• Groundswell - funds from this grant will provide energy efficiency upgrades to more homes in rural Troup County through Groundswell’s Save On Utilities Long term (SOUL) program. SOUL reduces utility bills for homeowners by boosting energy efficiency, using a “Pay As You Save” (PAYS) approach to use energy savings to pay for efficiency improvements.  
  • Mothers & Others for Clean Air (MOCA) - In partnership with Georgia Clinicians for Climate Action and the Georgia State Medical Association, MOCA will provide educational programming at the city and county level on the health and equity co-benefits of electric school buses. The grant will also help these groups connect school districts to opportunities to apply for federal funding to implement these upgrades in their communities.
  • Sustainable Georgia Futures - this grant will expand on the established WeatheRise energy efficiency program that provides weatherization improvements for low-to moderate-income Black households in Atlanta. It will also fund solar workforce development through recruitment, training and certification of solar installation apprentices from the local community. Training these apprentices will help ensure that people in previously disinvested communities of color have equitable opportunities to be hired in the wave of solar-related jobs that are coming to Georgia.

Funding for the 2024-2025 round of grants is provided by the R. Howard Dobbs, Jr. Foundation and its Dobbs Fund, the Ghanta Family Foundation, The Wilbur & Hilda Glenn Family Foundation, The Ray C. Anderson Foundation’s NextGen Committee, the Reilly Family Fund, and the Tull Charitable Foundation.

An expert panel of Georgia-based equity advisors worked with the funders throughout the application and judging process; Hermina Glass-Hill, Senior Field Representative, Oceana, and executive director of the Susie King Taylor Women's Institute and Ecology Center; Tamara Jones, Co-Executive Director, Clean Energy Works, and Eriqah Vincent, Consultant, Environment, Climate and Social Justice.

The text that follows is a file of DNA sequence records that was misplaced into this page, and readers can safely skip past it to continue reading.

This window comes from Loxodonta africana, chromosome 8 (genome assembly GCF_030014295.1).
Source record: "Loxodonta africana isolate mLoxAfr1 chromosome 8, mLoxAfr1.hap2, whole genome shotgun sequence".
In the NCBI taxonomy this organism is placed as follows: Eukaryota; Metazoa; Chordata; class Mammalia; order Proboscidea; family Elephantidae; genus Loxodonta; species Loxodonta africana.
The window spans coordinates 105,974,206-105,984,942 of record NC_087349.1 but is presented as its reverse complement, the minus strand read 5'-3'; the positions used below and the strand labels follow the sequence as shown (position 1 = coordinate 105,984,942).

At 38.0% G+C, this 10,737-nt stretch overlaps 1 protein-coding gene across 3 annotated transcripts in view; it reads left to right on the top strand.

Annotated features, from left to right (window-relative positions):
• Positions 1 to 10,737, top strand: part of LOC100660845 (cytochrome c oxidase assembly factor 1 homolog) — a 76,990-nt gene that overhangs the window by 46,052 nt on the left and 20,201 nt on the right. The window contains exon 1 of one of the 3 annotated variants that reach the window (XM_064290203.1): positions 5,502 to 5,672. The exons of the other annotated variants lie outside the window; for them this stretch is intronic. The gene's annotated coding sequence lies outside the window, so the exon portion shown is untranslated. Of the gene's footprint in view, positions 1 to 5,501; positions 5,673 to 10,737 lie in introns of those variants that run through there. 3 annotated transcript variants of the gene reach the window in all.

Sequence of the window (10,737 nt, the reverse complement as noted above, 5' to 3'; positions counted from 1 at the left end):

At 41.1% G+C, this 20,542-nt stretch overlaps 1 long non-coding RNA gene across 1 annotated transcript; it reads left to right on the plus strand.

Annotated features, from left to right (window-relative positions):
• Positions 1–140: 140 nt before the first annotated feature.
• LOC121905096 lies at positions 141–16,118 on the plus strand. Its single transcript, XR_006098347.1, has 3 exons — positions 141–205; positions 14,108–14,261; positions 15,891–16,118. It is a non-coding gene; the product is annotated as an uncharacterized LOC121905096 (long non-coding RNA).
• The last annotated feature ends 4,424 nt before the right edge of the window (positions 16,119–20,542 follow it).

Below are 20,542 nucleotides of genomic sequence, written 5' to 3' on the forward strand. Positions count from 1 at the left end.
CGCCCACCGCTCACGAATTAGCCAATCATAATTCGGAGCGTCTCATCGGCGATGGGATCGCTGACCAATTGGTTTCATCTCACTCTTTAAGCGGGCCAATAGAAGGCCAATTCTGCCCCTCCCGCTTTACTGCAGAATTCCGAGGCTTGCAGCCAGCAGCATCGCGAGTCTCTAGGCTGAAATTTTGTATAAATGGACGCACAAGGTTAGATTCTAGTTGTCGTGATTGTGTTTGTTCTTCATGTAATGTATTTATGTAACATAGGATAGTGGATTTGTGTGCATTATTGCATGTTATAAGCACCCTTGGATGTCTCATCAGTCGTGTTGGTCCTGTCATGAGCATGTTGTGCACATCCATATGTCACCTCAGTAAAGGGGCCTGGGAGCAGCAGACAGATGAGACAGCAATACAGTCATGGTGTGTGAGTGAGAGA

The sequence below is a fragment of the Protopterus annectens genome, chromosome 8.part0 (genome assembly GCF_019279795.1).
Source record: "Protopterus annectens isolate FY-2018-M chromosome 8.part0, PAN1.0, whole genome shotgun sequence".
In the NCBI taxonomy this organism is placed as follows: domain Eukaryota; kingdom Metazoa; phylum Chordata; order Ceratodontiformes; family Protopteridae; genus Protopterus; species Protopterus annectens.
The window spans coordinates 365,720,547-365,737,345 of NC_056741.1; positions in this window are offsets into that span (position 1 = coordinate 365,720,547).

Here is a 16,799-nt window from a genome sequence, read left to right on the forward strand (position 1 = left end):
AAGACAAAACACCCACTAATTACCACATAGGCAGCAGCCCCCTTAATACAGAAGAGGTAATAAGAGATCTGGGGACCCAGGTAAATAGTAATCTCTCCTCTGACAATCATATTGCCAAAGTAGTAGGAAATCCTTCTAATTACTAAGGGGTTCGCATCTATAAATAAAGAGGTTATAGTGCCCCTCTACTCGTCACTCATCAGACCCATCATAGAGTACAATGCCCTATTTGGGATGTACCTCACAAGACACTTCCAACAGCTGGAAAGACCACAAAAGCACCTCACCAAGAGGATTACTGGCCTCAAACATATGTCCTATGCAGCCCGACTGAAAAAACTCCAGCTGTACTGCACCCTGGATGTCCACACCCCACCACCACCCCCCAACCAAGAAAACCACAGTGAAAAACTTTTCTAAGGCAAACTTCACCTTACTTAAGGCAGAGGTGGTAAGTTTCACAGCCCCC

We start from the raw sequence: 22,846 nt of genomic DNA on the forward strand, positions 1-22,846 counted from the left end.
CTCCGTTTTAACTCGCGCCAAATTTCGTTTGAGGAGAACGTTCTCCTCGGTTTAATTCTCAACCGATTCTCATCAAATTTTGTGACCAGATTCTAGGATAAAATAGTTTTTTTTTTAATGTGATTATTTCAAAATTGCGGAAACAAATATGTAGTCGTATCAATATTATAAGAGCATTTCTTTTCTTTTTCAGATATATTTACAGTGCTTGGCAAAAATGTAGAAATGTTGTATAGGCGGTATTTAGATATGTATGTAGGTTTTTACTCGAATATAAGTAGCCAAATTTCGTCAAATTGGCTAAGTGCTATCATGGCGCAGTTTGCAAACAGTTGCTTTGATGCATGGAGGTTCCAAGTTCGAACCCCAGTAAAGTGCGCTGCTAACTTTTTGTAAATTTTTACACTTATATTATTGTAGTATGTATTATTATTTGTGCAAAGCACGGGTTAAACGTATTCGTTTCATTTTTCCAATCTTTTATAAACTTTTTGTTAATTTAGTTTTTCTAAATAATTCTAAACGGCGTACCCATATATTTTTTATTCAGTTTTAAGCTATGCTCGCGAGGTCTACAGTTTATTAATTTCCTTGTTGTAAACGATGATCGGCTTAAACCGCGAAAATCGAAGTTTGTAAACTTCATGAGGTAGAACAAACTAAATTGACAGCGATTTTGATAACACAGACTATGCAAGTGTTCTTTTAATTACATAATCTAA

For more information about the Drawdown Georgia Climate Solutions & Equity Grant, visit www.drawdownga.org/grants.


About Drawdown Georgia
Drawdown Georgia is a statewide research-based initiative launched in 2020 that was born from a multi-university collaboration, funded by the Ray C. Anderson Foundation. Taking inspiration from Project Drawdown®, the world’s leading resource for taking action on climate change, Drawdown Georgia localized that work by identifying the 20 highest-impact solutions for reducing greenhouse gas emissions in our state over the next decade. 

This framework focuses on climate solutions in five sectors: transportation, buildings & materials, food & agriculture, electricity, and land sinks. It considers how these solutions can reduce emissions and advance “beyond carbon” priorities, including equity, economic development, public health, and nurturing the larger environment. 

Drawdown Georgia has grown into a “leader-full” movement, bringing together many organizations, universities, companies, leaders, and funders who are working to advance climate solutions in Georgia, including members of the Drawdown Georgia Business Compact, Drawdown Congregations, and Drawdown Higher Education. Learn more at drawdownga.org